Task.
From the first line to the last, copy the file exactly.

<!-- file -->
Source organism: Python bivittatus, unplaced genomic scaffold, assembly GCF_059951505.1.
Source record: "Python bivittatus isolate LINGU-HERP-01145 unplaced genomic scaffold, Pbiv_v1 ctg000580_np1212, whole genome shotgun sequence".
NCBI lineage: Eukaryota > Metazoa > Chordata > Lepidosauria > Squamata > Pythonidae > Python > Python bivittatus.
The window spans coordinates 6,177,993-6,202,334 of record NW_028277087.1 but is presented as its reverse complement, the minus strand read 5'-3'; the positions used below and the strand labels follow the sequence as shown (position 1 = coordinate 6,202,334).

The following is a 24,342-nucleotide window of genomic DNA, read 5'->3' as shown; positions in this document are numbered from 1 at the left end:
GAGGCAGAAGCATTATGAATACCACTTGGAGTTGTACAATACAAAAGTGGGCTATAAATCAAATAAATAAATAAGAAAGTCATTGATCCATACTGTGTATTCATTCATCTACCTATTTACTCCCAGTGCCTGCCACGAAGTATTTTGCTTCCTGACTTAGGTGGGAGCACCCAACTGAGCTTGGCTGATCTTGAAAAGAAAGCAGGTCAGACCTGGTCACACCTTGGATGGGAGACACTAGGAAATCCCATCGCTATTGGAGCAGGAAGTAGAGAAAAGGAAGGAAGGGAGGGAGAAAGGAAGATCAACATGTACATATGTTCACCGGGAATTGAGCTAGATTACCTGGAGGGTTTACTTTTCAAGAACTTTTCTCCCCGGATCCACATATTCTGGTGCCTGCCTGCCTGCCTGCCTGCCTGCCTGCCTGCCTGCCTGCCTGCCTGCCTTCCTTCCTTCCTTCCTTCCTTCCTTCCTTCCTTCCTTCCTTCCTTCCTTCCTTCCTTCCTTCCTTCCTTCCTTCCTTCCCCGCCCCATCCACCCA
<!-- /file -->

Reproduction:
Source organism: Python bivittatus, unplaced genomic scaffold, assembly GCF_059951505.1.
Source record: "Python bivittatus isolate LINGU-HERP-01145 unplaced genomic scaffold, Pbiv_v1 ctg000580_np1212, whole genome shotgun sequence".
NCBI lineage: Eukaryota > Metazoa > Chordata > Lepidosauria > Squamata > Pythonidae > Python > Python bivittatus.
The window spans coordinates 6,177,993-6,202,334 of record NW_028277087.1 but is presented as its reverse complement, the minus strand read 5'-3'; the positions used below and the strand labels follow the sequence as shown (position 1 = coordinate 6,202,334).

The following is a 24,342-nucleotide window of genomic DNA, read 5'->3' as shown; positions in this document are numbered from 1 at the left end:
GAGGCAGAAGCATTATGAATACCACTTGGAGTTGTACAATACAAAAGTGGGCTATAAATCAAATAAATAAATAAGAAAGTCATTGATCCATACTGTGTATTCATTCATCTACCTATTTACTCCCAGTGCCTGCCACGAAGTATTTTGCTTCCTGACTTAGGTGGGAGCACCCAACTGAGCTTGGCTGATCTTGAAAAGAAAGCAGGTCAGACCTGGTCACACCTTGGATGGGAGACACTAGGAAATCCCATCGCTATTGGAGCAGGAAGTAGAGAAAAGGAAGGAAGGGAGGGAGAAAGGAAGATCAACATGTACATATGTTCACCGGGAATTGAGCTAGATTACCTGGAGGGTTTACTTTTCAAGAACTTTTCTCCCCGGATCCACATATTCTGGTGCCTGCCTGCCTGCCTGCCTGCCTGCCTGCCTGCCTGCCTGCCTGCCTGCCTTCCTTCCTTCCTTCCTTCCTTCCTTCCTTCCTTCCTTCCTTCCTTCCTTCCTTCCTTCCTTCCTTCCTTCCTTCCTTCCCCGCCCCATCCACCCA